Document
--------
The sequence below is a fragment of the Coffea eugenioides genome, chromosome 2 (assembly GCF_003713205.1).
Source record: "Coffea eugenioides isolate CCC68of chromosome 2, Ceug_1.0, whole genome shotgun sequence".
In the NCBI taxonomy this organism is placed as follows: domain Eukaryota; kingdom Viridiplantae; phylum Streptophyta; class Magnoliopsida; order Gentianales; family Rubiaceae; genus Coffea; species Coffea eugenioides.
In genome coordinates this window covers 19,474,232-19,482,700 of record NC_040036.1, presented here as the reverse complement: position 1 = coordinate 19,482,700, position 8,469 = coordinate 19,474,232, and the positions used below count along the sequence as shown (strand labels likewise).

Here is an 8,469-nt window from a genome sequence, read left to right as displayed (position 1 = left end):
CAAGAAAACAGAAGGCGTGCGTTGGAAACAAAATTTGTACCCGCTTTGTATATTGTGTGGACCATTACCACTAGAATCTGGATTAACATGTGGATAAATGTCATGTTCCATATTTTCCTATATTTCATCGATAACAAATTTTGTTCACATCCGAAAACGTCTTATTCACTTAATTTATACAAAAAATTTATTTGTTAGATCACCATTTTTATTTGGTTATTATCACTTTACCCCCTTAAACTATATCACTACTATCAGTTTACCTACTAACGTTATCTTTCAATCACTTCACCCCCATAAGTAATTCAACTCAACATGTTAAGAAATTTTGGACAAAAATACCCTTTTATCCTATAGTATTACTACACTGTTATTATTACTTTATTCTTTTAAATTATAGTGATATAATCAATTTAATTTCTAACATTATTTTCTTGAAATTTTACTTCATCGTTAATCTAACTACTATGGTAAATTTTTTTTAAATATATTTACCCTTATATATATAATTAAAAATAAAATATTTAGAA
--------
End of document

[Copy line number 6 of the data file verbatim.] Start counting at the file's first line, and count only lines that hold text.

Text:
CAAGAAAACAGAAGGCGTGCGTTGGAAACAAAATTTGTACCCGCTTTGTATATTGTGTGGACCATTACCACTAGAATCTGGATTAACATGTGGATAAATGTCATGTTCCATATTTTCCTATATTTCATCGATAACAAATTTTGTTCACATCCGAAAACGTCTTATTCACTTAATTTATACAAAAAATTTATTTGTTAGATCACCATTTTTATTTGGTTATTATCACTTTACCCCCTTAAACTATATCACTACTATCAGTTTACCTACTAACGTTATCTTTCAATCACTTCACCCCCATAAGTAATTCAACTCAACATGTTAAGAAATTTTGGACAAAAATACCCTTTTATCCTATAGTATTACTACACTGTTATTATTACTTTATTCTTTTAAATTATAGTGATATAATCAATTTAATTTCTAACATTATTTTCTTGAAATTTTACTTCATCGTTAATCTAACTACTATGGTAAATTTTTTTTAAATATATTTACCCTTATATATATAATTAAAAATAAAATATTTAGAA